A good starting point is to define those problems in a way that everyone can understand. Each year, the UN University's Millennium Project names "15 Global Challenges." Working from this list, the Foresight Nanotech Institute has chosen six "Nanotechnology Challenges."
That's an admirable approach, especially since today's existing nanoscale technologies can be applied immediately to begin making beneficial changes.
Unfortunately some problems seem almost too big to handle...
Soaring carbon dioxide levels have begun to make the oceans more acidic, Britain's most senior scientists warn. Exhausts from fossil fuels have already increased the acidity to a level that cannot be reversed in a human lifetime. Only swift and drastic cuts in emissions could begin to stabilise the oceans by 2100.
That's from a story in the Guardian about oceanic acidification...
Oceans soak up much of the carbon dioxide produced by living organisms, either as dissolved gas, or in the skeletons of tiny marine creatures that fall to the bottom to become chalk or limestone. But in water, carbon dioxide becomes a weak carbonic acid, and the increase in the greenhouse gas since the industrial revolution has already altered the average pH -- the laboratory measure of acidity -- significantly and will go on doing so for at least 100 years.
Global-scale problems like this can be intimidating, leading one to wonder if there is any cause for optimism about the future, especially when the problems of today seem to be getting rapidly worse and not better. Can technology help us?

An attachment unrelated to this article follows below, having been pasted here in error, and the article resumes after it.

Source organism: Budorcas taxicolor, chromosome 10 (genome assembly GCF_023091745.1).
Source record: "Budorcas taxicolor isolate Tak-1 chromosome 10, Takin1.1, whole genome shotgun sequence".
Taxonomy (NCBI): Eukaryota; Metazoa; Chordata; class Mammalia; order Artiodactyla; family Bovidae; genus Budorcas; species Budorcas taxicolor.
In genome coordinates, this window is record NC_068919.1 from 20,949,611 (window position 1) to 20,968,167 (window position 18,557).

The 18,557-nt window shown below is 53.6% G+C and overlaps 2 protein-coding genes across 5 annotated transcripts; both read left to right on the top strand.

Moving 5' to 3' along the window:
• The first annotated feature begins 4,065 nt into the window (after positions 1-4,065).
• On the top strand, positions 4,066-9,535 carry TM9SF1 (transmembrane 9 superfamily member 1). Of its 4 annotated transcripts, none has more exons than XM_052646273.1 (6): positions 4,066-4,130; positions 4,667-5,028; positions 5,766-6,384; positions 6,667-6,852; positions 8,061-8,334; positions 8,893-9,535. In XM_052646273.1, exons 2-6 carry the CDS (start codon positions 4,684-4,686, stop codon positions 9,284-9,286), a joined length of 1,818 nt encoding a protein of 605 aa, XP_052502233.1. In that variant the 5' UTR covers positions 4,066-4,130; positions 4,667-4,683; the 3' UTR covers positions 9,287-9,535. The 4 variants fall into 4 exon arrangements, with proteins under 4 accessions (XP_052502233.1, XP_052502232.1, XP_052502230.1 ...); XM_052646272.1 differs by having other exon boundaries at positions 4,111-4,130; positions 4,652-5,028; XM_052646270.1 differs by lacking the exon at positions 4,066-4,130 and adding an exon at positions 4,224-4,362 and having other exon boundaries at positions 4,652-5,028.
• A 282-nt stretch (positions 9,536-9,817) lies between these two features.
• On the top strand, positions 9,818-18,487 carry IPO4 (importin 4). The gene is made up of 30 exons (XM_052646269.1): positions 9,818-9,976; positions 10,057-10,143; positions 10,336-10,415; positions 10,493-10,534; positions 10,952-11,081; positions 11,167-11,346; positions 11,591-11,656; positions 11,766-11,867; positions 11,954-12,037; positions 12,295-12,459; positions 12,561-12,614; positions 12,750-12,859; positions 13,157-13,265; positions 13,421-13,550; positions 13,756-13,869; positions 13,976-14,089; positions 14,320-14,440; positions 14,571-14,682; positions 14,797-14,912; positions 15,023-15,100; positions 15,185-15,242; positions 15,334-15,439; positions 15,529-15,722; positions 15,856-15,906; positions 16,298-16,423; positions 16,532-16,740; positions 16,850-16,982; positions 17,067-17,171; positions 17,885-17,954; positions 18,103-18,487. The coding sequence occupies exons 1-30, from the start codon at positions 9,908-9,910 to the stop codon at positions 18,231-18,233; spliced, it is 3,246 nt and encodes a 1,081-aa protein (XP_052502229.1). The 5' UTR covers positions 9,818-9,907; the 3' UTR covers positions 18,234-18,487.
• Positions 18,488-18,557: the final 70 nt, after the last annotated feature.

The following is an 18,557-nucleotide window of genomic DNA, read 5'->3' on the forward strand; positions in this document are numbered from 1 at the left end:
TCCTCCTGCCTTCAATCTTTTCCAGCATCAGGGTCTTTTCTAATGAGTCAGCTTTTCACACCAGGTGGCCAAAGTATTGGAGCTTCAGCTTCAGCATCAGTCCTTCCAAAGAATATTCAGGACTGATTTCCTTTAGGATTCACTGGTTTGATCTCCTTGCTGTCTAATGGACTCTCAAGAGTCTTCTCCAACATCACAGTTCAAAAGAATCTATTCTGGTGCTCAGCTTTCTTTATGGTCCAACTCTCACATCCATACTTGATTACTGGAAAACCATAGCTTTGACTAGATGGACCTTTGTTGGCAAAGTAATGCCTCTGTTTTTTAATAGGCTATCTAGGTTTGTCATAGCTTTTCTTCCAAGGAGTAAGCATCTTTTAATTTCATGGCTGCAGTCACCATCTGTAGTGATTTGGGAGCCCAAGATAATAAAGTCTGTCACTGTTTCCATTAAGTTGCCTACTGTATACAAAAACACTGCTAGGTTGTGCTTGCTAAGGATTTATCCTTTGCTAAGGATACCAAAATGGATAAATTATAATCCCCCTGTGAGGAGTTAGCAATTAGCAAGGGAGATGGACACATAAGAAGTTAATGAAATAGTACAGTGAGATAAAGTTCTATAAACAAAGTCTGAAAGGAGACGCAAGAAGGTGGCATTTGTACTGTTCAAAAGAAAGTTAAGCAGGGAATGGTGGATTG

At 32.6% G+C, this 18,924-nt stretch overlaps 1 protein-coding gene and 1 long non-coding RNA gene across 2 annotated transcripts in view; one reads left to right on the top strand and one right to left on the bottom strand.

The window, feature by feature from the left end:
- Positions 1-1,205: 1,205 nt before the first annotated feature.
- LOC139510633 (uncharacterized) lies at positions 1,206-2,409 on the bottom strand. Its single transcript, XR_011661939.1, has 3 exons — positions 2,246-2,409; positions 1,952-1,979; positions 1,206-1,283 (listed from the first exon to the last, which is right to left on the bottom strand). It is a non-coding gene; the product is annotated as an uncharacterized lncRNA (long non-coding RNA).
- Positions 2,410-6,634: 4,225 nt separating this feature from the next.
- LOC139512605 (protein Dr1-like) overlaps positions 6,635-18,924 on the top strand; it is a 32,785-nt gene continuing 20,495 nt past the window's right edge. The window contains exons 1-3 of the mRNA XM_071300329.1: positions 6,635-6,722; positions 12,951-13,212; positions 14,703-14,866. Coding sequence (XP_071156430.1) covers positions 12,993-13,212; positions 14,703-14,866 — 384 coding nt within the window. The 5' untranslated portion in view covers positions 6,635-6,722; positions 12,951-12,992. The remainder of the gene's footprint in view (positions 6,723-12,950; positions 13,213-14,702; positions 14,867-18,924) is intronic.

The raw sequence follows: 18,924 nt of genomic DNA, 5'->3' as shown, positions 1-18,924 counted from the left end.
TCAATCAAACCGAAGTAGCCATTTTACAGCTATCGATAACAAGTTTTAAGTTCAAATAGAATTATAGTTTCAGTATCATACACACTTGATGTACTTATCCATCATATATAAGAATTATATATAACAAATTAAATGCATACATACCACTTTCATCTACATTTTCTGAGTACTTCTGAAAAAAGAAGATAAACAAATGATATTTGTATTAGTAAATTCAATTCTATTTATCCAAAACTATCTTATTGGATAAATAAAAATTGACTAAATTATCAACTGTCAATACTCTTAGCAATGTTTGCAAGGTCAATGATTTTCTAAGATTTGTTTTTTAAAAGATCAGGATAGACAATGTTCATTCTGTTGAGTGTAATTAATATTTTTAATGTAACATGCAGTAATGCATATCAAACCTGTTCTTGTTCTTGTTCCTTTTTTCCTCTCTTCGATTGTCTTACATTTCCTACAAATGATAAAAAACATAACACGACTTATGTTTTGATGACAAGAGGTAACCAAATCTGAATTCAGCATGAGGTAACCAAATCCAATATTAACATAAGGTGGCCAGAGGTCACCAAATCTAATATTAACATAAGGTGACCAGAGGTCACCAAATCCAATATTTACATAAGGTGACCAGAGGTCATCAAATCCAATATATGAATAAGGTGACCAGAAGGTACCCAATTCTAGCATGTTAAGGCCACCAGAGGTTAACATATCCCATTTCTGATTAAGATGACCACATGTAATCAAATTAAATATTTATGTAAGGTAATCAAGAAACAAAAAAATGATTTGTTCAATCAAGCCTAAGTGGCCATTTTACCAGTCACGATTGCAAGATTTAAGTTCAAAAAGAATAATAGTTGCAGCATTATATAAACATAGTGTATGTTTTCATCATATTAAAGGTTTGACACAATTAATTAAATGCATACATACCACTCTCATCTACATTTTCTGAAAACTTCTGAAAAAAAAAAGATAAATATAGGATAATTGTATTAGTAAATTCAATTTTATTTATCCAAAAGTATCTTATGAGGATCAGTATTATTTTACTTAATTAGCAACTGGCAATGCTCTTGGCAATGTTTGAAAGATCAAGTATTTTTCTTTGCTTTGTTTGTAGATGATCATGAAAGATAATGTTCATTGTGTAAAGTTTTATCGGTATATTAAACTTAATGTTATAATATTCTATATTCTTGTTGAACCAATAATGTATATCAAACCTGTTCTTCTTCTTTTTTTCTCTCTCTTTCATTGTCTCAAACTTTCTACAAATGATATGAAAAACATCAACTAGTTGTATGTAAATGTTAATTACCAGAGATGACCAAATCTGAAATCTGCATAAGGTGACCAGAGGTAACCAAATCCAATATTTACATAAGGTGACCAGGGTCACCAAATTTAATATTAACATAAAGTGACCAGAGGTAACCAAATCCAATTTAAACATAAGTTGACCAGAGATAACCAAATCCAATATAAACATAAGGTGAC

The scientists warn that there is no hope of a technological fix. To neutralise the rising acidity, engineers would have to quarry a lump of chalk or limestone 100 metres deep and 40 miles square in area, every year, and sprinkle it across the oceans: in effect they would have to return the white cliffs of Dover to the seas.
A solution on that scale sounds impossible, even absurd -- until you consider the power for change that molecular manufacturing will bring. This advanced form of nanotechnology can go considerably further in tackling the largest problems faced by the human race.
Of course, such enormous power for change does not come without risks. Whether the development of nanotech turns out to be a triumph or a tragedy will depend on how we choose to manage it: wisely, poorly, or not at all.